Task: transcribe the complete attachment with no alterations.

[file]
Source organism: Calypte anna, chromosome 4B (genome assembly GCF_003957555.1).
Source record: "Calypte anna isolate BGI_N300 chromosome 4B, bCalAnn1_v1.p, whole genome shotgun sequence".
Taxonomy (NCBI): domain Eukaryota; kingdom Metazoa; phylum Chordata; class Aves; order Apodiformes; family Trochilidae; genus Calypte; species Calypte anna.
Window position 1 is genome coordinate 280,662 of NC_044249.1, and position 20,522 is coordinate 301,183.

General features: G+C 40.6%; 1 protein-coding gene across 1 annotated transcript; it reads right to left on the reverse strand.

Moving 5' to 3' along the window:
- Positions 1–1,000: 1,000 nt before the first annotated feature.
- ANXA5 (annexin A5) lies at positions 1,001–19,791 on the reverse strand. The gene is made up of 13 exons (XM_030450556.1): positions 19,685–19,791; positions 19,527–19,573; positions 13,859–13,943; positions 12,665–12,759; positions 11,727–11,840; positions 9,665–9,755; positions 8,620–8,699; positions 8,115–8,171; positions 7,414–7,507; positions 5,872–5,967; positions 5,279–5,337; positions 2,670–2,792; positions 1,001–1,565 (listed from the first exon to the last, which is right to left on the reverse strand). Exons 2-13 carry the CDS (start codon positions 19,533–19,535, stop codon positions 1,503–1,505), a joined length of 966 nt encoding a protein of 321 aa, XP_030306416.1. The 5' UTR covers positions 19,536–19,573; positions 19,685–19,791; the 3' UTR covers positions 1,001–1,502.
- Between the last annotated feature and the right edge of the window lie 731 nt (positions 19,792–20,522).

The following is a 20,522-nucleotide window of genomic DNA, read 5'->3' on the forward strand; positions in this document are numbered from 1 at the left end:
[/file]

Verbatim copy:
Source organism: Calypte anna, chromosome 4B (genome assembly GCF_003957555.1).
Source record: "Calypte anna isolate BGI_N300 chromosome 4B, bCalAnn1_v1.p, whole genome shotgun sequence".
Taxonomy (NCBI): domain Eukaryota; kingdom Metazoa; phylum Chordata; class Aves; order Apodiformes; family Trochilidae; genus Calypte; species Calypte anna.
Window position 1 is genome coordinate 280,662 of NC_044249.1, and position 20,522 is coordinate 301,183.

General features: G+C 40.6%; 1 protein-coding gene across 1 annotated transcript; it reads right to left on the reverse strand.

Moving 5' to 3' along the window:
- Positions 1–1,000: 1,000 nt before the first annotated feature.
- ANXA5 (annexin A5) lies at positions 1,001–19,791 on the reverse strand. The gene is made up of 13 exons (XM_030450556.1): positions 19,685–19,791; positions 19,527–19,573; positions 13,859–13,943; positions 12,665–12,759; positions 11,727–11,840; positions 9,665–9,755; positions 8,620–8,699; positions 8,115–8,171; positions 7,414–7,507; positions 5,872–5,967; positions 5,279–5,337; positions 2,670–2,792; positions 1,001–1,565 (listed from the first exon to the last, which is right to left on the reverse strand). Exons 2-13 carry the CDS (start codon positions 19,533–19,535, stop codon positions 1,503–1,505), a joined length of 966 nt encoding a protein of 321 aa, XP_030306416.1. The 5' UTR covers positions 19,536–19,573; positions 19,685–19,791; the 3' UTR covers positions 1,001–1,502.
- Between the last annotated feature and the right edge of the window lie 731 nt (positions 19,792–20,522).

The following is a 20,522-nucleotide window of genomic DNA, read 5'->3' on the forward strand; positions in this document are numbered from 1 at the left end: